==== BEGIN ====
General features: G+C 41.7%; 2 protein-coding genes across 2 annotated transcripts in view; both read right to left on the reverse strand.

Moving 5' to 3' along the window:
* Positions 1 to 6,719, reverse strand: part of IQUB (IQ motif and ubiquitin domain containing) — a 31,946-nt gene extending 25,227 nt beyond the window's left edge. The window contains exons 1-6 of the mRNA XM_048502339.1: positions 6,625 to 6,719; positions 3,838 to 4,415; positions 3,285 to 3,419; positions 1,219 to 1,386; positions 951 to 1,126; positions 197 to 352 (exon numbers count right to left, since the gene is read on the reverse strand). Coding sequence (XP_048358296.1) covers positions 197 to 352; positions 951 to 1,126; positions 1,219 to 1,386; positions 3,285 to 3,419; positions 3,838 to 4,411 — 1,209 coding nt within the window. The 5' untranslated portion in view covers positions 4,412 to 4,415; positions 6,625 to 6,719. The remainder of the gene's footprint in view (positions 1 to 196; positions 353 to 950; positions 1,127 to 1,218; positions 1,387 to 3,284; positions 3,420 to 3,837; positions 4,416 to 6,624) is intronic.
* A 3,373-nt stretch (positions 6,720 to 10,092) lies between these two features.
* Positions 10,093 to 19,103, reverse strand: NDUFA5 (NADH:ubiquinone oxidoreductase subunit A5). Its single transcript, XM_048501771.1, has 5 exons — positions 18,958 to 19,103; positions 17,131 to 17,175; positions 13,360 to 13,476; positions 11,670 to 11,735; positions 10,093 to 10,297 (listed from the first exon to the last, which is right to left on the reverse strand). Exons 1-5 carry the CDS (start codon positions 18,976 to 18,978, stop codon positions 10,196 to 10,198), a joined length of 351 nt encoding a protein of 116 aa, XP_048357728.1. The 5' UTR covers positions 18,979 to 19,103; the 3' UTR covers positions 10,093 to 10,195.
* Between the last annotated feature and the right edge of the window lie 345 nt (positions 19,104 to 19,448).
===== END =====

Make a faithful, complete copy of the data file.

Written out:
General features: G+C 41.7%; 2 protein-coding genes across 2 annotated transcripts in view; both read right to left on the reverse strand.

Moving 5' to 3' along the window:
* Positions 1 to 6,719, reverse strand: part of IQUB (IQ motif and ubiquitin domain containing) — a 31,946-nt gene extending 25,227 nt beyond the window's left edge. The window contains exons 1-6 of the mRNA XM_048502339.1: positions 6,625 to 6,719; positions 3,838 to 4,415; positions 3,285 to 3,419; positions 1,219 to 1,386; positions 951 to 1,126; positions 197 to 352 (exon numbers count right to left, since the gene is read on the reverse strand). Coding sequence (XP_048358296.1) covers positions 197 to 352; positions 951 to 1,126; positions 1,219 to 1,386; positions 3,285 to 3,419; positions 3,838 to 4,411 — 1,209 coding nt within the window. The 5' untranslated portion in view covers positions 4,412 to 4,415; positions 6,625 to 6,719. The remainder of the gene's footprint in view (positions 1 to 196; positions 353 to 950; positions 1,127 to 1,218; positions 1,387 to 3,284; positions 3,420 to 3,837; positions 4,416 to 6,624) is intronic.
* A 3,373-nt stretch (positions 6,720 to 10,092) lies between these two features.
* Positions 10,093 to 19,103, reverse strand: NDUFA5 (NADH:ubiquinone oxidoreductase subunit A5). Its single transcript, XM_048501771.1, has 5 exons — positions 18,958 to 19,103; positions 17,131 to 17,175; positions 13,360 to 13,476; positions 11,670 to 11,735; positions 10,093 to 10,297 (listed from the first exon to the last, which is right to left on the reverse strand). Exons 1-5 carry the CDS (start codon positions 18,976 to 18,978, stop codon positions 10,196 to 10,198), a joined length of 351 nt encoding a protein of 116 aa, XP_048357728.1. The 5' UTR covers positions 18,979 to 19,103; the 3' UTR covers positions 10,093 to 10,195.
* Between the last annotated feature and the right edge of the window lie 345 nt (positions 19,104 to 19,448).